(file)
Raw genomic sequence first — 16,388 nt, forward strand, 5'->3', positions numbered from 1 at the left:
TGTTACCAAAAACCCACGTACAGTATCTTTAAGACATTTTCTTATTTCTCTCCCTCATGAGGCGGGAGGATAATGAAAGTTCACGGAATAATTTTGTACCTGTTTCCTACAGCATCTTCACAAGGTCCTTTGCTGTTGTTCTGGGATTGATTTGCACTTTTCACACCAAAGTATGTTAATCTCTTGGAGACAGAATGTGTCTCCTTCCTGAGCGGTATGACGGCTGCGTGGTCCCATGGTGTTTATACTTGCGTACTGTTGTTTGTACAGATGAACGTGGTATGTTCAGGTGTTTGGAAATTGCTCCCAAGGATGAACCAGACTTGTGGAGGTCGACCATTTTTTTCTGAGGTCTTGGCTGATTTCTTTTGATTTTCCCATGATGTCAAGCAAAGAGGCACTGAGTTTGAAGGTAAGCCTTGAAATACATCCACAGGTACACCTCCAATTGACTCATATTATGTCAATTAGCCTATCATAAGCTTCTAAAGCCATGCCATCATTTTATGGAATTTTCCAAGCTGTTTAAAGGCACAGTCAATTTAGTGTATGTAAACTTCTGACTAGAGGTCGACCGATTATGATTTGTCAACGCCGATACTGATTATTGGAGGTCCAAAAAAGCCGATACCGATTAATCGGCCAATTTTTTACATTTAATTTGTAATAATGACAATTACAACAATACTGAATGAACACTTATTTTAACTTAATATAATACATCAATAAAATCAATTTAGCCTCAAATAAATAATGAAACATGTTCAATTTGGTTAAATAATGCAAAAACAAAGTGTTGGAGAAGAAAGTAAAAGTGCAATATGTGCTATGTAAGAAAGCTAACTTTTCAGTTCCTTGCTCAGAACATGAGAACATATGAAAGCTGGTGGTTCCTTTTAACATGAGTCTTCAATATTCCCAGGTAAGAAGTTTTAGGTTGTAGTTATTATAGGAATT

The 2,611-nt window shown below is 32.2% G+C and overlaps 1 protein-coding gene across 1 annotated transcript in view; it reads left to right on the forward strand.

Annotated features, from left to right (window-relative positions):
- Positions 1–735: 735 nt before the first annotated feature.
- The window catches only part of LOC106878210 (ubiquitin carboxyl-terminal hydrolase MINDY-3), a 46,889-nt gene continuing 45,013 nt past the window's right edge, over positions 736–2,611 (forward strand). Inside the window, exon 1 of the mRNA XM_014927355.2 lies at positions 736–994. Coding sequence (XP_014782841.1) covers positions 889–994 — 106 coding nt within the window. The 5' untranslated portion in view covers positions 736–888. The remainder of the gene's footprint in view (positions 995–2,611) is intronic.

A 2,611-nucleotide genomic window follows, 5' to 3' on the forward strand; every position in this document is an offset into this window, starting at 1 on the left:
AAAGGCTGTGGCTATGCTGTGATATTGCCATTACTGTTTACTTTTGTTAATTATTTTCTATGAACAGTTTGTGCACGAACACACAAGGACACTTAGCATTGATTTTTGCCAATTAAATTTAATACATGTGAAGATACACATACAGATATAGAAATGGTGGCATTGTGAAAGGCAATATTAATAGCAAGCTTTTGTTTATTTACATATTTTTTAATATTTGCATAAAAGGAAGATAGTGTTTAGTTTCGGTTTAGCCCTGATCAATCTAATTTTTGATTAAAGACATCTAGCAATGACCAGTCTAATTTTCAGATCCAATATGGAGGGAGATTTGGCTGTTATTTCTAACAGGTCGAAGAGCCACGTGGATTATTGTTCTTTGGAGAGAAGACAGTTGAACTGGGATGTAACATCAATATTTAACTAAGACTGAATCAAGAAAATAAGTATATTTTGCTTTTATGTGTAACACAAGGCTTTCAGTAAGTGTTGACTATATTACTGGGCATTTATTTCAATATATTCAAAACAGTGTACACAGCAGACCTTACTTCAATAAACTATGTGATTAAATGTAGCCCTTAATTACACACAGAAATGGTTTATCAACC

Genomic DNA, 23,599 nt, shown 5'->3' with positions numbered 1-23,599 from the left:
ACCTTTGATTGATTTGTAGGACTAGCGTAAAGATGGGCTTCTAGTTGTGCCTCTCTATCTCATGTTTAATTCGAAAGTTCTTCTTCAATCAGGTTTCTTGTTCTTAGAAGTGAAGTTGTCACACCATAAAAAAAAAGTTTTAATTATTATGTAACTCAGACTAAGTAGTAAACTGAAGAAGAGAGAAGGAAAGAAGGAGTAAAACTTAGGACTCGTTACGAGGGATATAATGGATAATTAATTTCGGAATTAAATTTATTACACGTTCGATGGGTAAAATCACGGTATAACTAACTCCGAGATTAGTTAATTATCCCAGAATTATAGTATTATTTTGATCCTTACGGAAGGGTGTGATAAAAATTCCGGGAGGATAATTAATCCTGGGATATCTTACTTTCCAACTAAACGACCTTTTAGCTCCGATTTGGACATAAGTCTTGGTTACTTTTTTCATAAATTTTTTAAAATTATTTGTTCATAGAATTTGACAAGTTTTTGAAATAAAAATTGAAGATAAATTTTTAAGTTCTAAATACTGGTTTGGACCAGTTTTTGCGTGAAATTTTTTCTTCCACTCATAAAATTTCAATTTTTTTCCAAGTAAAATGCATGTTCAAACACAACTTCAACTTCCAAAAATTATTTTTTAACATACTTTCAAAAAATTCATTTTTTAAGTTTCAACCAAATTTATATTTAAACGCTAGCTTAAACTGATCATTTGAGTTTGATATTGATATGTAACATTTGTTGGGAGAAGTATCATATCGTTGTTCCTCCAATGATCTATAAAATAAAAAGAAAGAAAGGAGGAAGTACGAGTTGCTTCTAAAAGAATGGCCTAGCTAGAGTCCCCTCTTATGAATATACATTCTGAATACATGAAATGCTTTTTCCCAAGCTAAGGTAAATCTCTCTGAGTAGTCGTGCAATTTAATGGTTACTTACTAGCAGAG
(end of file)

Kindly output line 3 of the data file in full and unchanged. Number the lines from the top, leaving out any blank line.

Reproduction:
The 2,611-nt window shown below is 32.2% G+C and overlaps 1 protein-coding gene across 1 annotated transcript in view; it reads left to right on the forward strand.